What’s frustrating to me is that there are a lot of Democrats who are just as irrational and gullible.  Their fears and misunderstandins are just different- nuclear energy, genetically modified seeds, colony collapse, thimerosol in innoculations (that absolutely do not cause autism).  I’ve argued with many of them to no avail.  They are as resistent to facts as creationists.  It has been particularly frustrating when it comes to pharmaceutical science where many people on the left, and you dear reader may be one of them, are convinced that the researchers are cold, heartless, profit driven monsters who are either making nothing but “Me too!” drugs or don’t care if they make poisons that only serve to treat some manufactured quality of life problem or they get all their ideas from government sponsored labs and don’t contribute anything.  They just take, take, take and never give back.  Admit it.  That’s what some of you think, right?  (If I were you, I’d ask myself who benefits from that perception?)  But I don’t really want to go there right now.  That’s not my point.

Here’s my point: Not everyone is cut out to be a scientist.  That’s why people don’t go into the field.  It means studying lots of math, wrapping your head around stuff like quantum theory (which isn’t necessarily impossibly hard to understand but it is very, very weird) and spending hours in a lab hunched over smelly chemicals and microscopes.  Some people take their required science courses in high school, get a passing grade and move on.  And that’s fine.  The world needs writers and mechanics and accountants and elementary ed teachers too.  It’s not that the field is too hard.  If you are diligent and motivated enough, you can learn anything.  But some people just aren’t passionate about science. If it’s not your  niche, that’s OK.

But if that’s the case, please don’t pontificate on science.  I don’t care if you’re right or left.  Just don’t.  You sound uninformed to those of us who do it for a living.  Like most Americans, Democrats find it just as hard to assess risk and can be just as gullible when it comes to evaluating the merits of a science article in the New York Times.  That kind of analytical ability comes with time and from reading a lot of papers.  There are even some bloggers who I love in most every respect except when they go off on a science jag.  Then they quickly lose their mojo and I just have to walk away shaking my head.  And I don’t think that the labs are teeming with Democrats.  There may be a slight tilt that way but there are just as many Republicans in the lab as Democrats.  Most people I know are independents.  In my humble opinion, Democrats are born that way; Republicans evolve.  And when Republican scientists evolve, they become management, which may mean that they are finding their own niches.

Now, don’t go away mad.  I’m not saying that Democratic bloggers should never discuss science.  And I’m not saying scientists are knowledgeable about every field.  We’re not.  Gawd knows I struggle every day to understand new science.  Things remain a mystery until you beat your head on the bench long enough.  What I am saying is that if it isn’t your cup of tea, proceed with caution.  If you *are* interested in a particular area of science or science issue du jour, you owe it to yourself to read up on the subject in the way that any scientist would.  Dig into it by learning all you can from people in the field before you pop off some opinion. Learn to evaluate data (BTW, the nomination of Obama during the 2008 primary season should put to rest the notion that Democrats are better at evaluating evidence. Really, there’s nothing to crow about there guys.).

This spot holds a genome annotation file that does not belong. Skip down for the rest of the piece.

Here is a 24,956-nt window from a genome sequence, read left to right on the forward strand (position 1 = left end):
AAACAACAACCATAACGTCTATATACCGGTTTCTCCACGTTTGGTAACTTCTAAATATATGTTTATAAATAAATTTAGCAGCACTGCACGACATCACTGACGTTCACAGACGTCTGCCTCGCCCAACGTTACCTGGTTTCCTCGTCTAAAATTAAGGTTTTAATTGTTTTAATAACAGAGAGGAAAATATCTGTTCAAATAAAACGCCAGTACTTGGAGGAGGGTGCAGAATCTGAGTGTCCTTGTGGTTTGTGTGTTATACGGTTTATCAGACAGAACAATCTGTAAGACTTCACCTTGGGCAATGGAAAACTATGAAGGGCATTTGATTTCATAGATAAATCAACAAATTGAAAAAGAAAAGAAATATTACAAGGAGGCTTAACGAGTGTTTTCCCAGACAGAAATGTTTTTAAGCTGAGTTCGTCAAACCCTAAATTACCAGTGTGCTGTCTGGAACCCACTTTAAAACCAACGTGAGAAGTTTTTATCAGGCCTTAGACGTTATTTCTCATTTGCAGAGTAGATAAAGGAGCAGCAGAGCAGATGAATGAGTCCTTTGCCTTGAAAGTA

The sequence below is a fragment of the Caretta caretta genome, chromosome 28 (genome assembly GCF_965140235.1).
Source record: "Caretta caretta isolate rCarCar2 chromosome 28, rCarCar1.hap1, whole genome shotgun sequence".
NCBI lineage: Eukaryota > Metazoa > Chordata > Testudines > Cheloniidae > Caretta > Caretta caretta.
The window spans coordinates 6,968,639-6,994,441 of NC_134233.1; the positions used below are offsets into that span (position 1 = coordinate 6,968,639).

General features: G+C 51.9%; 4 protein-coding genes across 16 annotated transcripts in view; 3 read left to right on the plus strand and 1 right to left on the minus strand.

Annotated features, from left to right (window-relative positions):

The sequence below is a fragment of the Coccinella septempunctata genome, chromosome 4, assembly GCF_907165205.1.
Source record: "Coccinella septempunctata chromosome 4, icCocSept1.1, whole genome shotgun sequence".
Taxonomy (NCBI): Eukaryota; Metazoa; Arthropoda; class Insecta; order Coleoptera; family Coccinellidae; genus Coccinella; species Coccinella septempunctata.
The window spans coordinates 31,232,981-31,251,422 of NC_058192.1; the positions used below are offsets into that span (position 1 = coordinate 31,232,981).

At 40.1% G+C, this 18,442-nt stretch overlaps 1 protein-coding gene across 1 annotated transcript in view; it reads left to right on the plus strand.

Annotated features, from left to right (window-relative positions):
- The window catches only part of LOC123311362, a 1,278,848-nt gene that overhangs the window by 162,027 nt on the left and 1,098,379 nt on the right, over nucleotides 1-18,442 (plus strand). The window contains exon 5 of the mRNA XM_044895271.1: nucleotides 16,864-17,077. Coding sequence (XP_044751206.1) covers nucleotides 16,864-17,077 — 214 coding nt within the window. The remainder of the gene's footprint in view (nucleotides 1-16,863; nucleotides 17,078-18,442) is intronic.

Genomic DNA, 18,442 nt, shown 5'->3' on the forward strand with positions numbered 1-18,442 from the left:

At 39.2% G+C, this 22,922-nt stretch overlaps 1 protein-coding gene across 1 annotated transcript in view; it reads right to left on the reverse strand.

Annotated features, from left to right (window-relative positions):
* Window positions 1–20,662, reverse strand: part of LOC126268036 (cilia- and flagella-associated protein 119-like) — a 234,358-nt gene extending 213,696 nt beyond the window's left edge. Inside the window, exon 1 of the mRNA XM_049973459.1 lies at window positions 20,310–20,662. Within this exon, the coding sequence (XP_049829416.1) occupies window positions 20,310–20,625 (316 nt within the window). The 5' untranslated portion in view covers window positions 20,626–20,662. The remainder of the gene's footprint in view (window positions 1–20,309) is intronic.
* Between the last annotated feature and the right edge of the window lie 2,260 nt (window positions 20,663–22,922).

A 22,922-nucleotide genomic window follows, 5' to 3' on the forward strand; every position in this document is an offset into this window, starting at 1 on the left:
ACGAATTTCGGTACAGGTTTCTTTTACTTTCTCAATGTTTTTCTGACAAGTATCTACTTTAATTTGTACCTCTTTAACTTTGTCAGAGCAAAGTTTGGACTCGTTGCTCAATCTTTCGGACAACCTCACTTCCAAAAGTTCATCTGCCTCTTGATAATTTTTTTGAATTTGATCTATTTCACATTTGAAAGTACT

Now, where can you get information about science?  First, if you have an eReader of any kind, you can find free text books in just about any subject.  Second, our government does an outstanding job providing resources to the public through such sites as PubMed and PubChem where you can find abstracts and links to scientific literature, entire genomes, sequences, chemical structures and their properties, etc. The abstracts are free, the actual articles may not be.  You can purchase access to full articles through several services at nominal cost. There are tools like BLAST to compare nucleic acid and protein sequences, a database repository of protein structures in the RCSB, and lots of other sites of open source information in easy to use interfaces.  Some of them come with java viewers so that you can rotate molecules of interest.  If you wanted to start your own pharma, be a real entrepeneur, like the Republicans are always advocating, there’s plenty of free stuff online to use.  This is real time, up to date information, free to the public from the NIH and other government funded sources. We share our information with the world and the world with us.  That’s the way we advance science.  The sites belong to us, courtesy of us, the US taxpayer, and it’s one of the most valuable things we do.  Third, there are some popular blogs and podcasts out there where new science is covered in detail but also explained thoroughly for the non-science type.  I recommend the Naked Scientists from Cambridge University in the UK.  Their podcasts are challenging but fun and they will not talk down to you.

If there is one thing you can do for science this year, it’s advocate for the continuation of these valuable online tools.

One more thing:  Derek linked to a survey from the Pew Foundation on the public view of science.  You can test your scientific knowledge and get your score compared to the rest of the country by taking this online quiz.  I scored a 100%.  Nyah-nyah!